As exemplified in case studies, the niche for Google’s navigation app Waze is in-car advertising. Via this lane of expertise, the brand illustrates its ability to drive awareness, reach new customers, and increase visits to brick-and-mortar stores.

Why it works: Waze offers a unique option for brands to reach their audience. By occupying this niche corner of the market, Waze highlights its competitive difference in a highly fragmented landscape via executions across a suite of content, including case studies, blog articles, and proprietary insights by category.

3. Be innovative

A global B2B study conducted by Edelman reveals 81% of business executives want provocative insights that challenge their assumptions rather than validation of their thinking. An innovative point of view helps your brand stand out and strengthens brand awareness.

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An innovative point of view helps your brand stand out and strengthens brand awareness, says @lieuthi via @CMIContent. Click To Tweet

Being disruptive should come from a natural place for your brand. Every company has a value proposition, and that value proposition usually has something to do with improving the status quo. Brands should seek to elevate the category rather than merely keep up with the competitors. By doing so, you take a natural leadership position.

GE’s 2017 Balance the Equation campaign was crafted to address the gender imbalance in STEM (science, technology, engineering, and math) industries.

Why it works: This GE campaign expertly identified a sweet spot between what was happening culturally (a lack of women in the STEM industry) and GE’s agenda for innovation. While GE had historically been known for innovation in aviation, renewable energy, and other industries, this campaign allowed the brand to emerge as a change-maker and champion of diversity.

By pledging to put 20,000 women in STEM jobs by 2020, the campaign’s unifying message of #BalanceTheEquation increased GE’s share of conversation, as evidenced by several earned media mentions, heightening the brand’s reputation and increasing its appeal as an employer of choice.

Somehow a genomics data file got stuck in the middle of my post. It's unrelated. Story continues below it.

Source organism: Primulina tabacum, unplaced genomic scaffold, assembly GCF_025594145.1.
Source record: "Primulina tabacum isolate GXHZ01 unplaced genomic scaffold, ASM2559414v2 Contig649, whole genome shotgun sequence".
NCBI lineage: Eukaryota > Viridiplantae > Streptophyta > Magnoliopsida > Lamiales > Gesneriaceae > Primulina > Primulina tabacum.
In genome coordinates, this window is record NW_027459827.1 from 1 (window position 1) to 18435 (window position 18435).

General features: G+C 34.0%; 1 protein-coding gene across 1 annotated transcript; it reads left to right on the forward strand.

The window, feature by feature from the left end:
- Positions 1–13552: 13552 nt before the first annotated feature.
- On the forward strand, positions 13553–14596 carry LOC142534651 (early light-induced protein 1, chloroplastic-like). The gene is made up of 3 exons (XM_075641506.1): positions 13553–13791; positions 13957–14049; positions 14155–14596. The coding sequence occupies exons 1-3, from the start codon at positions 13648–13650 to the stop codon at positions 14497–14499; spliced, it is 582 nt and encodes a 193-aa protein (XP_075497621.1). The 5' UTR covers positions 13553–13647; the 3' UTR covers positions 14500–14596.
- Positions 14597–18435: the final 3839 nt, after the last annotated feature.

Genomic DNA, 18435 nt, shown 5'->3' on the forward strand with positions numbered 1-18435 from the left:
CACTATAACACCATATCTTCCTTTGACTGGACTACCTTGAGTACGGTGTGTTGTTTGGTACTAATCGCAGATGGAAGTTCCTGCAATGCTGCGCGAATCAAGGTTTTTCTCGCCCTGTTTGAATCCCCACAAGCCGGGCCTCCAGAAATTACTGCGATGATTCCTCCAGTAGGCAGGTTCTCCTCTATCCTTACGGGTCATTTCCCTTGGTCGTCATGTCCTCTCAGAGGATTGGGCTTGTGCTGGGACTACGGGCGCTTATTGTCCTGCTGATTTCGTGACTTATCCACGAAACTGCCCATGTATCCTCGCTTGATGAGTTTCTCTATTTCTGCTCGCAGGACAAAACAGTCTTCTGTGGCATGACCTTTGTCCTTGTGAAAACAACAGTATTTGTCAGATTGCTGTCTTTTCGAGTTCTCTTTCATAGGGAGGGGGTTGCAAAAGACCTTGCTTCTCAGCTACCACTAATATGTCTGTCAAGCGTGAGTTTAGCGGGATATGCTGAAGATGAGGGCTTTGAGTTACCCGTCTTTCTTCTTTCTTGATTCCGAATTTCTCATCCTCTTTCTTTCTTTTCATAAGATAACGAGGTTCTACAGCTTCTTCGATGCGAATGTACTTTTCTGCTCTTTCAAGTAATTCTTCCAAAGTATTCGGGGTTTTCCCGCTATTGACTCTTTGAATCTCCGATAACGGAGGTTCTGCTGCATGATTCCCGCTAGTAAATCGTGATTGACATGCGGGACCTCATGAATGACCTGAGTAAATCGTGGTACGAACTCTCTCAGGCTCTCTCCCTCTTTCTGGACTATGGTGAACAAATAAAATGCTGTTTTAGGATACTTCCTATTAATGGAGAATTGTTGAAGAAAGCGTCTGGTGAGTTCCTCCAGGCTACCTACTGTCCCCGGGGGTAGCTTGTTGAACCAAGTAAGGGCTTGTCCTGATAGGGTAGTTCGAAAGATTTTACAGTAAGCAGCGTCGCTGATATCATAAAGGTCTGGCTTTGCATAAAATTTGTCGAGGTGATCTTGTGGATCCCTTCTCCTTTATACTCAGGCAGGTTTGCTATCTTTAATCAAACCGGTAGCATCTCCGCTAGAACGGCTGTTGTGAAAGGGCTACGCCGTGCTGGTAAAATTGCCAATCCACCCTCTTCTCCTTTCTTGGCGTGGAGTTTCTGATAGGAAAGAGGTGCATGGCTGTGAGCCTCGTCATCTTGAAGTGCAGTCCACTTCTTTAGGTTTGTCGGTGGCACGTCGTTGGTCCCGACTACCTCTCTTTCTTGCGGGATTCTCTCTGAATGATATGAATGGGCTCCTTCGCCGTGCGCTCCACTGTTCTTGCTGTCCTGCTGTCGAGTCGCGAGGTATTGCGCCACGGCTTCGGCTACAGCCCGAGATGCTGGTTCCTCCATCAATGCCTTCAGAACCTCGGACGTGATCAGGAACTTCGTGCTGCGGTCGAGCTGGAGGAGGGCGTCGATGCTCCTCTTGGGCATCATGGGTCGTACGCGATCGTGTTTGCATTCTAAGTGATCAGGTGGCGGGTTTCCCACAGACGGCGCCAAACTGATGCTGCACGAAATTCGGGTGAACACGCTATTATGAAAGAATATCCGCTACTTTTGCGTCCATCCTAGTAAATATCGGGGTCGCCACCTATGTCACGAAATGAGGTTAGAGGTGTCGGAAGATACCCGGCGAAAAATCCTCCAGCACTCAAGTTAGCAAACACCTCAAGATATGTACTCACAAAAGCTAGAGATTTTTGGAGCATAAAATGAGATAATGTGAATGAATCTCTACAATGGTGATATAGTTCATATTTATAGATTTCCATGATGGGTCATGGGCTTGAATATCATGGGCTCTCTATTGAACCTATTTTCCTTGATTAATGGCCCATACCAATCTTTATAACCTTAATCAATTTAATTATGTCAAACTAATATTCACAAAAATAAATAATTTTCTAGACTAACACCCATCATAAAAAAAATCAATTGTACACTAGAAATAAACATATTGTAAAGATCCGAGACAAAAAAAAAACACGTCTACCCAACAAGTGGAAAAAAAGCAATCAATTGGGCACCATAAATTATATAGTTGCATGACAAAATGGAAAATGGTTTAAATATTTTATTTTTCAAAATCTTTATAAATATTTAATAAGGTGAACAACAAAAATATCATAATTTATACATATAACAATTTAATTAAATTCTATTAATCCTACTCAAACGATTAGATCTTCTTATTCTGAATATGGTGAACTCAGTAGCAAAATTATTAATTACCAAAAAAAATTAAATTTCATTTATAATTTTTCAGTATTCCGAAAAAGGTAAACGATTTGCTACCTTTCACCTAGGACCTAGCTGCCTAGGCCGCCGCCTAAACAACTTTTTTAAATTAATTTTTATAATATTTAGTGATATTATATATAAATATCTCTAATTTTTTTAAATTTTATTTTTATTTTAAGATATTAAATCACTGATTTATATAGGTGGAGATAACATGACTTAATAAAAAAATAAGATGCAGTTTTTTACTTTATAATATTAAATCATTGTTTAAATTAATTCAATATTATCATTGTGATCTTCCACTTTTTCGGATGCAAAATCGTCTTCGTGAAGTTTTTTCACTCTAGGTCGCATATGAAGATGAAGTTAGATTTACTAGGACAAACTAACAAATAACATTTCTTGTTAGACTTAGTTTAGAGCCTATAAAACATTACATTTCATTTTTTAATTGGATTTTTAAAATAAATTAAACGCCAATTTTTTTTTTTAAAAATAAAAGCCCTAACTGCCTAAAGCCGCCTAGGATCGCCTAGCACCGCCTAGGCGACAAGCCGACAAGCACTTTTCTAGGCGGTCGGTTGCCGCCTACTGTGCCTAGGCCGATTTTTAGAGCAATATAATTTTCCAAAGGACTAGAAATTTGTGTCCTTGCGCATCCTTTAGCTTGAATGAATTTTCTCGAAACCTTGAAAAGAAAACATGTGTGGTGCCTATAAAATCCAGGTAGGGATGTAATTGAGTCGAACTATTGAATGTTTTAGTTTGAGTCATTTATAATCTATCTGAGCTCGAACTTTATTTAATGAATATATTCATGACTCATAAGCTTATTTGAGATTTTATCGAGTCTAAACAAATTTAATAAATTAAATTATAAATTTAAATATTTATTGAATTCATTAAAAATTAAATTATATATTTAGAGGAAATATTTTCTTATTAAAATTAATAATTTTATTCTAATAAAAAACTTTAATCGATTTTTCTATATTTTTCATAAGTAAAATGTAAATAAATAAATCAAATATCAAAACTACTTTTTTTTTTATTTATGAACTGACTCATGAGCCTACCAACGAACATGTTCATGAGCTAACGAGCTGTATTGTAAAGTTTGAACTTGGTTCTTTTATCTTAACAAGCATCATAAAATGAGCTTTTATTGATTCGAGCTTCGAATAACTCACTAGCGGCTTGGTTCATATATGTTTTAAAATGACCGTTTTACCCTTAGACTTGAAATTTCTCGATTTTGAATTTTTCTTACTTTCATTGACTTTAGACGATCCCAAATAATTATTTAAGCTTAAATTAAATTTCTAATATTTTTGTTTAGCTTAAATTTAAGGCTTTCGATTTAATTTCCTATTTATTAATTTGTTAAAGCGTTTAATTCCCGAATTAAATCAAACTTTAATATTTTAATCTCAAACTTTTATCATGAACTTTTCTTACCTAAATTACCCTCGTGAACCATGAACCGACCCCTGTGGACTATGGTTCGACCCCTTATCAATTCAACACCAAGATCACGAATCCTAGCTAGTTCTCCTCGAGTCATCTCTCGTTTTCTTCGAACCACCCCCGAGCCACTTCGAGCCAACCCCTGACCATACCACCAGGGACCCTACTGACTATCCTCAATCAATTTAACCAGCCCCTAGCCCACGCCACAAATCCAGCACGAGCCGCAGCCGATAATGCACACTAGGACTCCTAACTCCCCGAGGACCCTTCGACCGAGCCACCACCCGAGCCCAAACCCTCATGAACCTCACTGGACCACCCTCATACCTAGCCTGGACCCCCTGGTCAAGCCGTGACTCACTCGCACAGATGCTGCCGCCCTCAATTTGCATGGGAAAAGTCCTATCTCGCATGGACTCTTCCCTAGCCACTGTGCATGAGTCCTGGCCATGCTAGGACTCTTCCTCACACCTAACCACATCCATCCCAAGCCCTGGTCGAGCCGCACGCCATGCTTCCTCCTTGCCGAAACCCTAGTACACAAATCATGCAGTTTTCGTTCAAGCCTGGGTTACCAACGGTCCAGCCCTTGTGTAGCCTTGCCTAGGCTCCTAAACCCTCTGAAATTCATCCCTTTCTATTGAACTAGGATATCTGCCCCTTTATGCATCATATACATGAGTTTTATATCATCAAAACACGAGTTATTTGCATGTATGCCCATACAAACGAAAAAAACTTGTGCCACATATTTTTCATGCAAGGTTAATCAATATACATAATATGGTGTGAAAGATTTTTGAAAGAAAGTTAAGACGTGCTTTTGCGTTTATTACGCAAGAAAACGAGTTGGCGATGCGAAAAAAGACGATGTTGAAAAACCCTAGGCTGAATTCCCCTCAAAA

Ownable conversations take time

Like any investment in content, ownable conversations take time to build traction. I see three distinct phases – how long each takes is based on your budget and resources.


Ownable conversations take time to build traction. How long? That’s based on budget and resources, says @lieuthi via @CMIContent. Click To Tweet

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Phase 1: Establish the conversation

Identify ownable conversations by locating the gaps in thought leadership content across the customer journey (vertical-specific trends, consumer insights, etc.) and within your category. Create editorial content to show your coverage of these key areas and drive an organic share of voice.

Phase 2: Hone your niche

Find the content within each ownable conversation that drives the highest traffic to your domain and the highest engagement (e.g., time on page, engagement rate). Explore how you can go deeper on those topics and carve out an even more specific corner of the market.

Phase 3: Grow your impact

Extend your reach, build brand salience, and amplify your messages through rich, multi-channel content experiences and campaigns, reaffirming your brand as a leader in your industry landscape and the authority in the category.

Let your content own the conversation

As marketers and content creators, it should be our mission to create the most value we can for our audiences and our brands. But we fail when delivering B2B thought leadership content that doesn’t offer value to decision-makers. We can win the conversation only when we create ownable conversations by elevating our content to meet audiences where they are, with the information they need.